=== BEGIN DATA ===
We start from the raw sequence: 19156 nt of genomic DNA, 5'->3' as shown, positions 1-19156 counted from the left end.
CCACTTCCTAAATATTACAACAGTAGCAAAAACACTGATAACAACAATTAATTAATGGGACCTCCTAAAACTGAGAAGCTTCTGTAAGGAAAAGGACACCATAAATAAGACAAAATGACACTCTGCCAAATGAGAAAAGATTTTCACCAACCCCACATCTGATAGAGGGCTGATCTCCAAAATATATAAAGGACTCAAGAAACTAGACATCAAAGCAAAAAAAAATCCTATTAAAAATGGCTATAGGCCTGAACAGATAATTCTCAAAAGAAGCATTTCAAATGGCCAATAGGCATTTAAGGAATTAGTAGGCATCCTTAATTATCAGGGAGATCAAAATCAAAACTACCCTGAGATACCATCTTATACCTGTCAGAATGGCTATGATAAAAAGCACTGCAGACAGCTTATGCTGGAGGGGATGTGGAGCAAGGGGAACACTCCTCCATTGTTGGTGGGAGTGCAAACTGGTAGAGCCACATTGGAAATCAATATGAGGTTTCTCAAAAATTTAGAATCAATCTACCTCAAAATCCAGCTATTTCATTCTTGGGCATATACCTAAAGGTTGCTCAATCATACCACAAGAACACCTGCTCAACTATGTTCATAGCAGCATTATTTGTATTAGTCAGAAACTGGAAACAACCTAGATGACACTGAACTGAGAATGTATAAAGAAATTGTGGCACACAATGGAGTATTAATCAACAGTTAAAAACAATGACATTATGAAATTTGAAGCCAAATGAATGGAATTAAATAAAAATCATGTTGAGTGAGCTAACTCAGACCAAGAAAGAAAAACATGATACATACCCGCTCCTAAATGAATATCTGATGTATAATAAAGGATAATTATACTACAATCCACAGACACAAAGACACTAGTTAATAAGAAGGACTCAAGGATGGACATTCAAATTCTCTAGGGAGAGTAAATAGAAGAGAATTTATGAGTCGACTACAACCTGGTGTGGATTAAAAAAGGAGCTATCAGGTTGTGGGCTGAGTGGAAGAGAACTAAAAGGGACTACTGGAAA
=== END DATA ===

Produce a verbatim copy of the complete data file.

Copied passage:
We start from the raw sequence: 19156 nt of genomic DNA, 5'->3' as shown, positions 1-19156 counted from the left end.
CCACTTCCTAAATATTACAACAGTAGCAAAAACACTGATAACAACAATTAATTAATGGGACCTCCTAAAACTGAGAAGCTTCTGTAAGGAAAAGGACACCATAAATAAGACAAAATGACACTCTGCCAAATGAGAAAAGATTTTCACCAACCCCACATCTGATAGAGGGCTGATCTCCAAAATATATAAAGGACTCAAGAAACTAGACATCAAAGCAAAAAAAAATCCTATTAAAAATGGCTATAGGCCTGAACAGATAATTCTCAAAAGAAGCATTTCAAATGGCCAATAGGCATTTAAGGAATTAGTAGGCATCCTTAATTATCAGGGAGATCAAAATCAAAACTACCCTGAGATACCATCTTATACCTGTCAGAATGGCTATGATAAAAAGCACTGCAGACAGCTTATGCTGGAGGGGATGTGGAGCAAGGGGAACACTCCTCCATTGTTGGTGGGAGTGCAAACTGGTAGAGCCACATTGGAAATCAATATGAGGTTTCTCAAAAATTTAGAATCAATCTACCTCAAAATCCAGCTATTTCATTCTTGGGCATATACCTAAAGGTTGCTCAATCATACCACAAGAACACCTGCTCAACTATGTTCATAGCAGCATTATTTGTATTAGTCAGAAACTGGAAACAACCTAGATGACACTGAACTGAGAATGTATAAAGAAATTGTGGCACACAATGGAGTATTAATCAACAGTTAAAAACAATGACATTATGAAATTTGAAGCCAAATGAATGGAATTAAATAAAAATCATGTTGAGTGAGCTAACTCAGACCAAGAAAGAAAAACATGATACATACCCGCTCCTAAATGAATATCTGATGTATAATAAAGGATAATTATACTACAATCCACAGACACAAAGACACTAGTTAATAAGAAGGACTCAAGGATGGACATTCAAATTCTCTAGGGAGAGTAAATAGAAGAGAATTTATGAGTCGACTACAACCTGGTGTGGATTAAAAAAGGAGCTATCAGGTTGTGGGCTGAGTGGAAGAGAACTAAAAGGGACTACTGGAAA